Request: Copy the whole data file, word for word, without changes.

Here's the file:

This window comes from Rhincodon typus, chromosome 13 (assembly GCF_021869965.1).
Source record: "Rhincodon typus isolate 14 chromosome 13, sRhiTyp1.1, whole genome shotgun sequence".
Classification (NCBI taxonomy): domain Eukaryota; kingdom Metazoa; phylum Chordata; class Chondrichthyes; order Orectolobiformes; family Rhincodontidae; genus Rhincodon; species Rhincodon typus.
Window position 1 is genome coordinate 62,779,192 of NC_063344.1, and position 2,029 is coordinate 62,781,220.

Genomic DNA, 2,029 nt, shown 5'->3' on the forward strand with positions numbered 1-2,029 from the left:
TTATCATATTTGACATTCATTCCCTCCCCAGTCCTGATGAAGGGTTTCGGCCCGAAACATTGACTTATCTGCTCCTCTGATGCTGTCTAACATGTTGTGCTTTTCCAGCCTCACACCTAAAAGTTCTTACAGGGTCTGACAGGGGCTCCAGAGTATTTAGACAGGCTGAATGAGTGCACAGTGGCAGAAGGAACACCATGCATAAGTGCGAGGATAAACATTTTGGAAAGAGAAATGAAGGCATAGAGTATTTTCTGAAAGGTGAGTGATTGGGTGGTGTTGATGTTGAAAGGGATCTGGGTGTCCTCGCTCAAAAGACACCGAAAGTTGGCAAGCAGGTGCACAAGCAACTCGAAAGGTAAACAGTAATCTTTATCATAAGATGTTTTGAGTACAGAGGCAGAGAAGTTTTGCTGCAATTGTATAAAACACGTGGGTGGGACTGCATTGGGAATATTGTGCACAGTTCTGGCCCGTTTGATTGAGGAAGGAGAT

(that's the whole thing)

This window comes from Rhincodon typus, chromosome 13 (assembly GCF_021869965.1).
Source record: "Rhincodon typus isolate 14 chromosome 13, sRhiTyp1.1, whole genome shotgun sequence".
Classification (NCBI taxonomy): domain Eukaryota; kingdom Metazoa; phylum Chordata; class Chondrichthyes; order Orectolobiformes; family Rhincodontidae; genus Rhincodon; species Rhincodon typus.
Window position 1 is genome coordinate 62,779,192 of NC_063344.1, and position 2,029 is coordinate 62,781,220.

Genomic DNA, 2,029 nt, shown 5'->3' on the forward strand with positions numbered 1-2,029 from the left:
TTATCATATTTGACATTCATTCCCTCCCCAGTCCTGATGAAGGGTTTCGGCCCGAAACATTGACTTATCTGCTCCTCTGATGCTGTCTAACATGTTGTGCTTTTCCAGCCTCACACCTAAAAGTTCTTACAGGGTCTGACAGGGGCTCCAGAGTATTTAGACAGGCTGAATGAGTGCACAGTGGCAGAAGGAACACCATGCATAAGTGCGAGGATAAACATTTTGGAAAGAGAAATGAAGGCATAGAGTATTTTCTGAAAGGTGAGTGATTGGGTGGTGTTGATGTTGAAAGGGATCTGGGTGTCCTCGCTCAAAAGACACCGAAAGTTGGCAAGCAGGTGCACAAGCAACTCGAAAGGTAAACAGTAATCTTTATCATAAGATGTTTTGAGTACAGAGGCAGAGAAGTTTTGCTGCAATTGTATAAAACACGTGGGTGGGACTGCATTGGGAATATTGTGCACAGTTCTGGCCCGTTTGATTGAGGAAGGAGAT